Cardenas, Gustavo A.; Lavie, Carl J.; Cardenas, Vanessa; Milani, Richard V.; McCullough, Peter A.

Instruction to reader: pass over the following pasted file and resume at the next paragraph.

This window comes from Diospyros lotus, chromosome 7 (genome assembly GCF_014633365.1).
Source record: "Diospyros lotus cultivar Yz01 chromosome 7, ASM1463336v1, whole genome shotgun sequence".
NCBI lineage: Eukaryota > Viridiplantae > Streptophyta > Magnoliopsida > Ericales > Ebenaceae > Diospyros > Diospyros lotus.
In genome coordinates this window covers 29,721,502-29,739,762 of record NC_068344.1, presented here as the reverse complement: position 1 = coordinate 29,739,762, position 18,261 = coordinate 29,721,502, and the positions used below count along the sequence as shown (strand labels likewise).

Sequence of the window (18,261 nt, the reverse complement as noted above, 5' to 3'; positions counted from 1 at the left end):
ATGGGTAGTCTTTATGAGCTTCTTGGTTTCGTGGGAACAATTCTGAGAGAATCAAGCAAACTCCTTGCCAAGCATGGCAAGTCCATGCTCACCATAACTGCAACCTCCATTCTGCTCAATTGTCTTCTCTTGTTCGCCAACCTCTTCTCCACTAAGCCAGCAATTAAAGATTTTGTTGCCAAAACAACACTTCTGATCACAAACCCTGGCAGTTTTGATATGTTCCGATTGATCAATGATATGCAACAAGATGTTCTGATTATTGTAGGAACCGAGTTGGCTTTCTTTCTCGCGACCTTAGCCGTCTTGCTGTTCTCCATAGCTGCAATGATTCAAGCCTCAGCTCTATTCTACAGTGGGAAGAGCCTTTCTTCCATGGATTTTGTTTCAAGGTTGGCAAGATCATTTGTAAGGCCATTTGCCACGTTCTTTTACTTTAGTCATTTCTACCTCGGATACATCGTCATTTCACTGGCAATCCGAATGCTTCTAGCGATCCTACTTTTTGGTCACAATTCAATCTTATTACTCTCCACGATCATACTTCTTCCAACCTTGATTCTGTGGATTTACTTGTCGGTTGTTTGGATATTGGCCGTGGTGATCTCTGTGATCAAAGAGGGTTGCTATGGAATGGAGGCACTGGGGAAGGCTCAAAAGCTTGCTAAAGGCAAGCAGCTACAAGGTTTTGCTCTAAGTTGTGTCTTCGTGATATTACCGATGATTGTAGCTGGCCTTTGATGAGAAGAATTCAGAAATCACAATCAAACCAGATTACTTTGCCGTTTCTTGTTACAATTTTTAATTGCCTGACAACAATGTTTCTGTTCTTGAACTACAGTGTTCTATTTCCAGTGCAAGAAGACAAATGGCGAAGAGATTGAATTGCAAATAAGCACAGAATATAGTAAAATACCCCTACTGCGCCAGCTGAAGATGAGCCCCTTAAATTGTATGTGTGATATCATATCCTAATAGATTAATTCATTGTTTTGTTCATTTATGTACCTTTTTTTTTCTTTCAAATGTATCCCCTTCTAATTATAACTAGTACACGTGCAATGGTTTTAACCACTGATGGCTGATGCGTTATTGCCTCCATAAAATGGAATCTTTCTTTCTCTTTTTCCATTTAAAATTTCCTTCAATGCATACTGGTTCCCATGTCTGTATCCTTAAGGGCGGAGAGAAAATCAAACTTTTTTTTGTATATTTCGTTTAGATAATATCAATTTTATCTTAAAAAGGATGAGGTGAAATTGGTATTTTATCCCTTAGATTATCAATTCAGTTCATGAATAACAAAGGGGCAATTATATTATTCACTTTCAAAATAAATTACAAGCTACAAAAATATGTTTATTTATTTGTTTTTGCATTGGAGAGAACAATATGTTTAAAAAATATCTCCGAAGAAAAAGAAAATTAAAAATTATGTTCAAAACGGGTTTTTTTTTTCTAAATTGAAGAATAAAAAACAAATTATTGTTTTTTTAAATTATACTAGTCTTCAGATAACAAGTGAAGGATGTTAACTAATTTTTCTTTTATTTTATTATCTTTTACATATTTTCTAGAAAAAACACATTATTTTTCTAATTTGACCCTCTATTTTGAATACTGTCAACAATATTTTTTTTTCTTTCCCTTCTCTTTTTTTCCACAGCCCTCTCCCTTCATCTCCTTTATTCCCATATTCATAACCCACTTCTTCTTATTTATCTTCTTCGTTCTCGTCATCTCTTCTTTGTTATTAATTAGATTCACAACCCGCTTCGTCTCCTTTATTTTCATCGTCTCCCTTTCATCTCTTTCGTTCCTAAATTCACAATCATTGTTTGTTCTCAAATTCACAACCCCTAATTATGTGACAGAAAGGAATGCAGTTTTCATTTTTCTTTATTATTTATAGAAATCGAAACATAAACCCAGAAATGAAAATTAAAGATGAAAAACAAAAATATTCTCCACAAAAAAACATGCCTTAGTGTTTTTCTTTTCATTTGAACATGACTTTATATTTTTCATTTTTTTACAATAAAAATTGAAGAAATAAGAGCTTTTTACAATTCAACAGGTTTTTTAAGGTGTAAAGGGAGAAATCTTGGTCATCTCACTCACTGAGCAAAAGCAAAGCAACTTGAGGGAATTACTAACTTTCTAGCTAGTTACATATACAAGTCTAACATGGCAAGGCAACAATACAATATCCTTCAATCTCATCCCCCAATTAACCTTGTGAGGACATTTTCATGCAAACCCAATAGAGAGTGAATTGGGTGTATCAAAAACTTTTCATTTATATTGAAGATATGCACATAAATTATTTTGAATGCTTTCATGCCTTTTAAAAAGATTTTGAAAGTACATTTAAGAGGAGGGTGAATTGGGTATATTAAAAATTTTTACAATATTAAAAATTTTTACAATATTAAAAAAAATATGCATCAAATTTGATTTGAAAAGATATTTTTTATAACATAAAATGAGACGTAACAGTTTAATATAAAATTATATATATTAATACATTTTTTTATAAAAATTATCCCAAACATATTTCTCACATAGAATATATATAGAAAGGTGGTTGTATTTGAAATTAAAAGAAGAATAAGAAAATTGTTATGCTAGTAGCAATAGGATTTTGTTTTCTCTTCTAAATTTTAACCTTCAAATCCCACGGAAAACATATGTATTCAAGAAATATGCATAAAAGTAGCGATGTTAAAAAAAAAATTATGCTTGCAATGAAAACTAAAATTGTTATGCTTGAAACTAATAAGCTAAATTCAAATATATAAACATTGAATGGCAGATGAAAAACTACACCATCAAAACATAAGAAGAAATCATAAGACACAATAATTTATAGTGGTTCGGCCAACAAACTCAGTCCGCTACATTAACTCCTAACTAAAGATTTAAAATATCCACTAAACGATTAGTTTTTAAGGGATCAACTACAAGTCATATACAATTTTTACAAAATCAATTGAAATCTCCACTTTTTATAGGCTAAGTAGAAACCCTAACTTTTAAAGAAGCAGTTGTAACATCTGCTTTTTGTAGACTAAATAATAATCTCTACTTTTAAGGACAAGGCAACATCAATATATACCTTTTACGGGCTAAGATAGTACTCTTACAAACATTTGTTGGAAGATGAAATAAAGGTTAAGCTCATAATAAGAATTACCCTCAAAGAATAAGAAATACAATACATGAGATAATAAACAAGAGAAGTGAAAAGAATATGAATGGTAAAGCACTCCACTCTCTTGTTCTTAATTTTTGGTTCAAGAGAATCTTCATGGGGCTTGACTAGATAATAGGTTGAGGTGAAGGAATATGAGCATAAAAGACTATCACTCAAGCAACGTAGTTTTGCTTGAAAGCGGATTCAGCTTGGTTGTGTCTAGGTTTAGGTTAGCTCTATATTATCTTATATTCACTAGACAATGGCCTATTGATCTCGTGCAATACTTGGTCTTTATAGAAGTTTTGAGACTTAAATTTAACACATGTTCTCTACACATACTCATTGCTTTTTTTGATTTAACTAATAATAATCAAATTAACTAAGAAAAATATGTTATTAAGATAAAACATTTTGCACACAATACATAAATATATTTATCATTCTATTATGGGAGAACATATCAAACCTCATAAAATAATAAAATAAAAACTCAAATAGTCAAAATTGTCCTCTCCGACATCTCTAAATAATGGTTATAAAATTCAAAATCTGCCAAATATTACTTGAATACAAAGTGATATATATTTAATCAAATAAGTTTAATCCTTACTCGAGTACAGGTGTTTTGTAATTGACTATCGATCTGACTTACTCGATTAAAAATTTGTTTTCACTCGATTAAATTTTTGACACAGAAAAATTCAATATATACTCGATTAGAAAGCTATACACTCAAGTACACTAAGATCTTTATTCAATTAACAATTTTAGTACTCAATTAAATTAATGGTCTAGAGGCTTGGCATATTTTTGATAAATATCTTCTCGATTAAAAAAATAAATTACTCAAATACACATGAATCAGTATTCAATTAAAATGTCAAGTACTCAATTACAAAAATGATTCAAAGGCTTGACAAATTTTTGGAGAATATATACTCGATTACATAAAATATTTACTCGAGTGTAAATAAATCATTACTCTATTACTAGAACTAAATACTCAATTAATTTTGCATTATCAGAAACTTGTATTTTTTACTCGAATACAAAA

Low levels of high-density lipoprotein cholesterol (HDL-C) represent a major cardiovascular risk factor, with a stronger relationship to coronary heart disease than that seen with elevated levels of low-density lipoprotein cholesterol (LDL-C). HDL-C has important antiatherogenic effects, including reverse cholesterol transport, inhibition of LDL-C oxidation, and antiplatelet and anti-inflammatory actions. Patients with low HDL-C are also at an amplifled risk of coronary heart disease due to the common coexistence of other risk factors, including excess adiposity, metabolic syndrome, type 2 diabetes mellitus, hypertriglyceridemia, and the atherogenic dyslipidemia characterized by small dense LDL-C. First-line therapy of low HDL-C generally consists of nonpharmacologic measures such as improved fitness and weight loss. Current pharmaceutical options include statins, fibrates, and nicotinic acid. A host of novel approaches involving HDL-C and reverse cholesterol transport hold the promise of fundamentally changing the natural history of atherosclerosis, the most common and important chronic disease in humans.